SUMMARY

According to an aspect of the present invention, there is provided a disk drive. The disk drive includes a disk drive base. The disk drive further includes an actuator that is rotatably coupled to the disk drive base. The actuator has an axis of rotation. The disk drive further includes a latch. The latch includes a fixed portion that is firmly coupled to the disk drive base. The latch further includes a latching portion. The latch further includes a latch arm portion connecting the latching portion to the fixed portion. The latch arm portion includes a hinge region. The latch arm portion is thinner in a direction normal to the axis of rotation in the hinge region than the latch arm portion is outside of the hinge region. The latch arm portion, the latching portion, and the fixed portion all being a single component having material continuity rather than being an assembly of sub-components.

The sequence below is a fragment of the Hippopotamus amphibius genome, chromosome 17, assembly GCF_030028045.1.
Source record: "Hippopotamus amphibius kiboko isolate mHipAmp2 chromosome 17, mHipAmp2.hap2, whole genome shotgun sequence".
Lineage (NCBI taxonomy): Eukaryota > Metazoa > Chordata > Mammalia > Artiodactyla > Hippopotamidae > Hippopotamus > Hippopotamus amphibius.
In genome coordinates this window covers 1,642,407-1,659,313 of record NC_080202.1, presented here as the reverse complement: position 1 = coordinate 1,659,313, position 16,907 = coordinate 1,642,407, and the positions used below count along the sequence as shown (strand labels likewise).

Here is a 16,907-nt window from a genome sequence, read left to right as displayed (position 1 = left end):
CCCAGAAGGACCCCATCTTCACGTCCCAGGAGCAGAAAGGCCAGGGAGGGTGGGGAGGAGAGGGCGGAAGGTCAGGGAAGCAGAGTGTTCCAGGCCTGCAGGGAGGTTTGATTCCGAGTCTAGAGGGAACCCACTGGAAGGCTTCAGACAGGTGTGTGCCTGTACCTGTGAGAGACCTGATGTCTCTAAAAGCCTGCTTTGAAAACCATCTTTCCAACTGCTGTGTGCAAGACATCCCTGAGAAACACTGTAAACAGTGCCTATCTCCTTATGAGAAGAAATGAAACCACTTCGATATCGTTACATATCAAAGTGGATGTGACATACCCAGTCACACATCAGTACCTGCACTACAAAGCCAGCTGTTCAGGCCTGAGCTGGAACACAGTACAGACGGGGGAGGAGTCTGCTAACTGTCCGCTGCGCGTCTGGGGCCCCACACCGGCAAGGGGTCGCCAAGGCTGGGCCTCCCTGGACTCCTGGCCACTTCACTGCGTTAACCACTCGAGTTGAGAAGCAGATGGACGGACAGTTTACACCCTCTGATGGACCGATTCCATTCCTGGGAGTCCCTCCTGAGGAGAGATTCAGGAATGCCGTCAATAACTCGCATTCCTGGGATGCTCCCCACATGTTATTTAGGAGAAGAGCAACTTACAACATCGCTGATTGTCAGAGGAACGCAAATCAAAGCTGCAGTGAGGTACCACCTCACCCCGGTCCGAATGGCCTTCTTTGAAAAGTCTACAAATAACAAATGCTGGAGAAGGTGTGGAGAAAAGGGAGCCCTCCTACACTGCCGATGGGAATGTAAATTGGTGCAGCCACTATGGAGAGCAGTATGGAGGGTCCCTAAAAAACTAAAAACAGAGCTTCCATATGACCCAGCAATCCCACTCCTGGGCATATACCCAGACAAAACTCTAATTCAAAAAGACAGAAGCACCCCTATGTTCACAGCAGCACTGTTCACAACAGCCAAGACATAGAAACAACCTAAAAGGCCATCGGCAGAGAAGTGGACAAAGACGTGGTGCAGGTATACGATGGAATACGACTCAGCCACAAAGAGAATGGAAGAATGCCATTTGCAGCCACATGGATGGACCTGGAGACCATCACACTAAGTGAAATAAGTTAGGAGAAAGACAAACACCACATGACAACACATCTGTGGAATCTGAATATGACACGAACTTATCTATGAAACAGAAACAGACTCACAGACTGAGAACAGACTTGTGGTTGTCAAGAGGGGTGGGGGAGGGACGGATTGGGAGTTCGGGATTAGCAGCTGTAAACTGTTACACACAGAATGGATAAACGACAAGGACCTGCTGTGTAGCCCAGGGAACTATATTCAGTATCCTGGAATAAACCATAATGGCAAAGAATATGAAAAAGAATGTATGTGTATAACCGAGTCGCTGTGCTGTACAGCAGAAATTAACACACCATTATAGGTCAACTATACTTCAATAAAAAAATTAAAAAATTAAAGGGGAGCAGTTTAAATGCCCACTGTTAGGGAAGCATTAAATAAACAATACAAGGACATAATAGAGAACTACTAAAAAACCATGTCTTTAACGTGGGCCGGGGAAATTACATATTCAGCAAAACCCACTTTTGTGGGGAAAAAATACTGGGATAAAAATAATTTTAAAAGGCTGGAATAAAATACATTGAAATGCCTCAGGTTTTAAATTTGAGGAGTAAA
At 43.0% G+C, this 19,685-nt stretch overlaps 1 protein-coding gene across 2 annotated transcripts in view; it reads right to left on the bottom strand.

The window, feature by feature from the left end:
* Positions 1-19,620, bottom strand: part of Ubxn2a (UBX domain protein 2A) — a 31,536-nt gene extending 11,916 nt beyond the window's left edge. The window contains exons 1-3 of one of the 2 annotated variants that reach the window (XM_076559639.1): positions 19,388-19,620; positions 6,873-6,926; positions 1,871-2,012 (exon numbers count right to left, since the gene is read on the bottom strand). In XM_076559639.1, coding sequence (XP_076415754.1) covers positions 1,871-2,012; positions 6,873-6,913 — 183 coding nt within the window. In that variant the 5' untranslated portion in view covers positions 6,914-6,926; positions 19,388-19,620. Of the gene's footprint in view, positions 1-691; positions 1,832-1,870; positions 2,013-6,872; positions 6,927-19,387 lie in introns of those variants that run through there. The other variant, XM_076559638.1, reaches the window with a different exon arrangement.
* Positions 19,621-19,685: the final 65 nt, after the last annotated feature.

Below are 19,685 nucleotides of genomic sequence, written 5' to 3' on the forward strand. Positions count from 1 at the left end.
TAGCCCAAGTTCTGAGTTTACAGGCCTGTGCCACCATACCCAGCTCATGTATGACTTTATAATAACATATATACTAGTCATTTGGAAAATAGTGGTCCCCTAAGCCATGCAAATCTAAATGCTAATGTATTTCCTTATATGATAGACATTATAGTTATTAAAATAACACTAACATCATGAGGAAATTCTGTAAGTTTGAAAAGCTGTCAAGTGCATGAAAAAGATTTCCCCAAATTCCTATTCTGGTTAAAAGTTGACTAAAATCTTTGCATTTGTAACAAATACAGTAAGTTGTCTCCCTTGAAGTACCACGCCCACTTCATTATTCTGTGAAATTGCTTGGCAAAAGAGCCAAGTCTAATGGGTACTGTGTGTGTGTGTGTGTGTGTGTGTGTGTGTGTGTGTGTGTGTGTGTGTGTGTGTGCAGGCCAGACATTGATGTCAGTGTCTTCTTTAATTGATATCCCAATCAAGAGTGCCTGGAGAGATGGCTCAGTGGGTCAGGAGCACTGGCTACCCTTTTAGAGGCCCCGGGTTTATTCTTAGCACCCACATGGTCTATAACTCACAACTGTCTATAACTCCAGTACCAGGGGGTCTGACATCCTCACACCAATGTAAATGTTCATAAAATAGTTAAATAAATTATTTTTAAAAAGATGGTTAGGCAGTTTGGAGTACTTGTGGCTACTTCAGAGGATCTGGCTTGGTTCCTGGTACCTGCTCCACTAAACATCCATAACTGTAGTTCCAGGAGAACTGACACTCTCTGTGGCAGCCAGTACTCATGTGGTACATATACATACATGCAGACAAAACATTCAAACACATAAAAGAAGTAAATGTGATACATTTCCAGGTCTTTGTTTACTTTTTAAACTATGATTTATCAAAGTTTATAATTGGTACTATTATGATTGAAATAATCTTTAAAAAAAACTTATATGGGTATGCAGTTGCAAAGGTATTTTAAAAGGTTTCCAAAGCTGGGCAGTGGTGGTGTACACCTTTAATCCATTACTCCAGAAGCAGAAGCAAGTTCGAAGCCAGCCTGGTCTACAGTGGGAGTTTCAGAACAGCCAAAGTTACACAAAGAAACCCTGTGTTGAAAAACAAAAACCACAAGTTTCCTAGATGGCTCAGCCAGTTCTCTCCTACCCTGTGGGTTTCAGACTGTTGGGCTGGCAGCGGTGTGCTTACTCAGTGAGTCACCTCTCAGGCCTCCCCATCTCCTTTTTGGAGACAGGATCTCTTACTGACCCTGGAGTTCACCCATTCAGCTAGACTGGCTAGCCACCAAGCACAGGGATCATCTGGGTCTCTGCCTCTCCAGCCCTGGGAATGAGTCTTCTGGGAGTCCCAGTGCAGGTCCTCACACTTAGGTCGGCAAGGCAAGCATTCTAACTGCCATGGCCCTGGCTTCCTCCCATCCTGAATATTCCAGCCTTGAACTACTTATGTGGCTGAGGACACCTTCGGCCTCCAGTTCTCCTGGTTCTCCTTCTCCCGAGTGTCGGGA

According to various embodiments, the fixed portion, the latching portion, and the latch arm portion may comprise a plastic material. The latch arm portion may have a height in the hinge region in a direction parallel to the axis of rotation and a nominal thickness in the hinge region in a direction orthogonal to the axis of rotation. The height may be at least five times the nominal thickness. The hinge region of the latch arm portion may have substantially greater bending stiffness about an axis parallel to the axis of rotation than about an axis normal to the axis of rotation.